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Currency Market Analysis

Apr 19, 2021 | Currency Market Analysis

Global Themes

New week, new lows for the U.S. dollar. The greenback hit a one-month bottom against rivals from Britain and Canada, and its lowest in six weeks against the euro. The buck’s decline has gathered pace on the view that a strengthening U.S. economy would not stoke runaway inflation. Consequently, the market firmly subscribes to the view that the Fed won’t be compelled to raise interest rates anytime soon. A still benign long run outlook for inflation has kept Treasury yields anchored at multiweek lows, dampening the dollar’s appeal. Moreover, stocks on a record run of late has added traction to the dollar’s decline by tempering appetite for safer bets. Focus of the week ahead will be central bank announcements in Canada and Europe on Wednesday and Thursday, and late week data on America’s job and housing markets.


The euro’s April ascent gained meaningful traction as it finally cracked above major resistance against its sputtering U.S. counterpart. The euro’s surge to early March highs raised the stakes for ECB officials who render a policy decision on Thursday. The euro is sitting on ground that in the past has prompted the ECB to acknowledge its strength as a downside threat to inflation which can lower the price of imported goods. No major policy changes are expected this week but officials could attempt to jawbone the euro to slow its upward momentum.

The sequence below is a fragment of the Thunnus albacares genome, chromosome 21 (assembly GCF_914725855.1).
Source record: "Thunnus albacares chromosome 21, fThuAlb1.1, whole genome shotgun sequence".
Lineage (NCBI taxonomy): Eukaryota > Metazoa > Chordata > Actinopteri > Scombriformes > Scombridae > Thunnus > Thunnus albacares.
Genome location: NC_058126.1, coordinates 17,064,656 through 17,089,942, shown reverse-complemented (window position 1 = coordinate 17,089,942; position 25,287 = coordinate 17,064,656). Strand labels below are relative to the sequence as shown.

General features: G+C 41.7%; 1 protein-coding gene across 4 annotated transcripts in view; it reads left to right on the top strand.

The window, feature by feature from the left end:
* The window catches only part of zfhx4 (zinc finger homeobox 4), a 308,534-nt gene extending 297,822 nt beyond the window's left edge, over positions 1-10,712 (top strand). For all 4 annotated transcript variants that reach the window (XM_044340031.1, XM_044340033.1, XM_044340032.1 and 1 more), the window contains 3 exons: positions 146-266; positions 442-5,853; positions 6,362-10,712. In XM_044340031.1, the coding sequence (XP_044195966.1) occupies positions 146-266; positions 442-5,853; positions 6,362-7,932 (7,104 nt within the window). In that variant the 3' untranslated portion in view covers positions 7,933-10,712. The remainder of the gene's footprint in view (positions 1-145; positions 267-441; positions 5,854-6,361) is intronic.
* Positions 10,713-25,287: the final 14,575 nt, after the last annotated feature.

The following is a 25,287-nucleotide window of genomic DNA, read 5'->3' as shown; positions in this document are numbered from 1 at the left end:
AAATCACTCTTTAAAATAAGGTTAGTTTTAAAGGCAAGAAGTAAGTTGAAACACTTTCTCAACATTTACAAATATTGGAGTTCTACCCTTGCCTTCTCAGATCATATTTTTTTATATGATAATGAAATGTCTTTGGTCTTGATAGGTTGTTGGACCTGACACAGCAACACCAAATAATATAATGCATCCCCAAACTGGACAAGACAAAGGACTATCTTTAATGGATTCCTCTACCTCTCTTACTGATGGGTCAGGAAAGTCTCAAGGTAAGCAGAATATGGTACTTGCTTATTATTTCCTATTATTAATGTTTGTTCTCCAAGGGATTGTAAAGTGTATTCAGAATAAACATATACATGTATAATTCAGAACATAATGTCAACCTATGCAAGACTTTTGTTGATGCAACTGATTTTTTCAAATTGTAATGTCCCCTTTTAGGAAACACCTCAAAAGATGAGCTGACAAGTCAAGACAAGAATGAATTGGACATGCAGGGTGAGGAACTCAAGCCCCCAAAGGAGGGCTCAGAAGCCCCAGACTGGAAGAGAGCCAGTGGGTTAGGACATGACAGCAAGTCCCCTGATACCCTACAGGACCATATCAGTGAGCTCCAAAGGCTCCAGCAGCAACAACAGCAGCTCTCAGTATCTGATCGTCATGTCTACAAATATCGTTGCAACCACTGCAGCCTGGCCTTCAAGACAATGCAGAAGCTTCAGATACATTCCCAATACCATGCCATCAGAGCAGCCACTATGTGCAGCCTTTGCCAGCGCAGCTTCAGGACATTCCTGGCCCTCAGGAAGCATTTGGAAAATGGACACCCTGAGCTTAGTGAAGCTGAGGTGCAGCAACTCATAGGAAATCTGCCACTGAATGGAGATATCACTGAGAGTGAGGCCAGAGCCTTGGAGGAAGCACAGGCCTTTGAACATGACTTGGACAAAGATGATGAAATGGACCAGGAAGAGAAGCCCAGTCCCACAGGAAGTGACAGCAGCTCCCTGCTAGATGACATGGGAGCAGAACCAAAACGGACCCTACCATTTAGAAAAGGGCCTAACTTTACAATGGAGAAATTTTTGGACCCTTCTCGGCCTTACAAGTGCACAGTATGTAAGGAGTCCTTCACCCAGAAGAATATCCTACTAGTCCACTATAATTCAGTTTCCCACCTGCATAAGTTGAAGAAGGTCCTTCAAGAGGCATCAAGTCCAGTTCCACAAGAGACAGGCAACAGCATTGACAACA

Canada’s dollar rolled to one-month highs against its weaker U.S. rival. Oil, while little changed Monday, kept at higher levels above $60, supporting commodity plays like the loonie. The loonie’s gain could be tested by the Liberal government’s new budget that’s expected to be unveiled today, and by a midweek policy decision and new economic forecasts from the Bank of Canada. A BOC that at least hints at the likelihood of rolling back some of its stimulus programs, like its weekly bond purchases, could prove loonie-positive. Canadian inflation on Wednesday ahead of the BOC decision is forecast to jump to 2.3% from 1.1%.


Sterling jumped to one-month highs against a vulnerable U.S. dollar. Pound bulls, meanwhile, were looking ahead to U.K. numbers this week that could offer signs of the economy turning the corner after its worst year in centuries. While unemployment Tuesday is forecast to tick up to 5.1%, the highest in years, a midweek reading of inflation is expected to rise at a 0.8% annual rate from 0.4%. Retail sales on Friday are forecast to increase for a second straight month.

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